Kermit the Frog may be pushing 60 (he was introduced in 1955), but his film career is only 35 years old. The television character and his many friends made the jump to the big screen in 1979, while The Muppet Show was the top series in syndicated television. Their creator, Jim Henson, decided to try a feature to see how lifelike the Muppets could be with the benefit of big-screen budgets and technology. That led to a series of dazzling effects including Kermit riding a bicycle, Fozzie Bear driving a car and Muppets with feet. It also resulted in a surreal delight combining old jokes, pop-culture references and celebrity cameos by everybody from Orson Welles to Mel Brooks. Henson even found a spot for his inspirations, Edgar Bergen and Charlie McCarthy, in their last film appearance. The plot, about Kermit’s efforts to make it in show business, was inspired by Henson’s own career, though it’s doubtful he was ever pursued by a crazed fast-food tycoon out to corner the market on frogs’ legs.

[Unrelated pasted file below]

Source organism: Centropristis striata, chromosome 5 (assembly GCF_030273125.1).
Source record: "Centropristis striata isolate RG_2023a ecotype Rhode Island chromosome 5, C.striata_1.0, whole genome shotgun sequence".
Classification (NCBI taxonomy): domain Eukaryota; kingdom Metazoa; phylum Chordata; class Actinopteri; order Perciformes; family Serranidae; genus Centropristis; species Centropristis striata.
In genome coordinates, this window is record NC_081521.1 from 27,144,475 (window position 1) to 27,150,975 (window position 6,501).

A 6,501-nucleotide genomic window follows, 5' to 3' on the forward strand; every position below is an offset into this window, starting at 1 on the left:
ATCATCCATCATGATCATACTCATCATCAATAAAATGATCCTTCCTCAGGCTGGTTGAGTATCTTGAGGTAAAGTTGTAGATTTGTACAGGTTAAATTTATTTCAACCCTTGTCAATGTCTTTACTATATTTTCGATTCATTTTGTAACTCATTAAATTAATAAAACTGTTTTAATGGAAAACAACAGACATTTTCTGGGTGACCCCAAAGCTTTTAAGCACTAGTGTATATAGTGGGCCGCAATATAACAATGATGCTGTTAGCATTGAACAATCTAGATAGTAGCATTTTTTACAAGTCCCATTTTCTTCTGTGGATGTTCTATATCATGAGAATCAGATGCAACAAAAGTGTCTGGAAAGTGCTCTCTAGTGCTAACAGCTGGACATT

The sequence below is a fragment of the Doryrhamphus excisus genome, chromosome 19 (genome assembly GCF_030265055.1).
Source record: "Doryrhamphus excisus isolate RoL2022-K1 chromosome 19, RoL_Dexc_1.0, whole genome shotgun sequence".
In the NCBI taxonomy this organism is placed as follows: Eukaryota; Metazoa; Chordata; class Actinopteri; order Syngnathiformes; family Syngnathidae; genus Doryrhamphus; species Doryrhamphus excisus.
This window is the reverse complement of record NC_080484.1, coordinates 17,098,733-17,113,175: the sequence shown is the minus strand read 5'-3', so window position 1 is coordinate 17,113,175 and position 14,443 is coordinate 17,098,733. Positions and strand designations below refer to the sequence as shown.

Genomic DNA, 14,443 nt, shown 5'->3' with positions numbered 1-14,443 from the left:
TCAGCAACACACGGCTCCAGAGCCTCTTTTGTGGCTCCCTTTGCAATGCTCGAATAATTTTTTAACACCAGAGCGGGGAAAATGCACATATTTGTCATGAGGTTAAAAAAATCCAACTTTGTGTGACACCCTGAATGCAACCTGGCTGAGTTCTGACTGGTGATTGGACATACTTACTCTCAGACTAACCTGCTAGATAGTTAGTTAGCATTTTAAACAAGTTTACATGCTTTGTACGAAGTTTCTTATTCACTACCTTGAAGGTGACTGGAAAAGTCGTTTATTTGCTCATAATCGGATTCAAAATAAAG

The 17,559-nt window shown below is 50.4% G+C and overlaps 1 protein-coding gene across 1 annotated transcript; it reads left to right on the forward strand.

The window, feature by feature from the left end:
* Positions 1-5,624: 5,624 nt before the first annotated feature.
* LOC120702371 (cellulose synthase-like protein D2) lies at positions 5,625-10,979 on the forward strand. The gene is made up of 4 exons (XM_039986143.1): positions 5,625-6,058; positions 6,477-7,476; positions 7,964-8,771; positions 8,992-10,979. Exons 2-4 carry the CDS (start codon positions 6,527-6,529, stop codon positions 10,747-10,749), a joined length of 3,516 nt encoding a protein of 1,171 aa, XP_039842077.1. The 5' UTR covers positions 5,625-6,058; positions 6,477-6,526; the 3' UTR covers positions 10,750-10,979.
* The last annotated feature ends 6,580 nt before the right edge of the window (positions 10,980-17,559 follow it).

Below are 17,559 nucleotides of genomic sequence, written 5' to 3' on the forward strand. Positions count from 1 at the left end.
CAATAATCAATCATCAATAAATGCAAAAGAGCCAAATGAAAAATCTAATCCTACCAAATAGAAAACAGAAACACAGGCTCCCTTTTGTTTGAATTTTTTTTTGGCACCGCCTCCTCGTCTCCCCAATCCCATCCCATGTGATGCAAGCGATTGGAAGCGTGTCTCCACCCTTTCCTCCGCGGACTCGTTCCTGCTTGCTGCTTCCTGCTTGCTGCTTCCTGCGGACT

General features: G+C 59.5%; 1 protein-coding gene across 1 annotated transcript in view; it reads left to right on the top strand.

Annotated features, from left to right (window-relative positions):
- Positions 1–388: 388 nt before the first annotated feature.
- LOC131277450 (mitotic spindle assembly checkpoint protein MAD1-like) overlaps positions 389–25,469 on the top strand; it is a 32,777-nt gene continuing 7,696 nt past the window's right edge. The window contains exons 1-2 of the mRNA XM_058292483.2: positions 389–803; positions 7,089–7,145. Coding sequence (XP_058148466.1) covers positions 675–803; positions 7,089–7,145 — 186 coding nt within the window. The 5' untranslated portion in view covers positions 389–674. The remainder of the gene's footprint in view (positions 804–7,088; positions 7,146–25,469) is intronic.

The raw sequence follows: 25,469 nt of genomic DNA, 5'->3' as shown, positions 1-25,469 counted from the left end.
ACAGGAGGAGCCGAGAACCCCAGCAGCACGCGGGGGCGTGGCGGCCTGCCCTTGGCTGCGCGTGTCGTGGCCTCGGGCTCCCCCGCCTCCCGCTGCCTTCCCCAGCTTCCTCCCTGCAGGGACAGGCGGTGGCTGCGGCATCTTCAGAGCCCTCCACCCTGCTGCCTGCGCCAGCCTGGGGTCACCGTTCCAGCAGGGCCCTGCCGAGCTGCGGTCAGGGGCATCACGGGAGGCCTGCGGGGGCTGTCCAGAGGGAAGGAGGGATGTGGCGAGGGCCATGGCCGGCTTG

Dir. James Frawley
In attendance: Bill Hader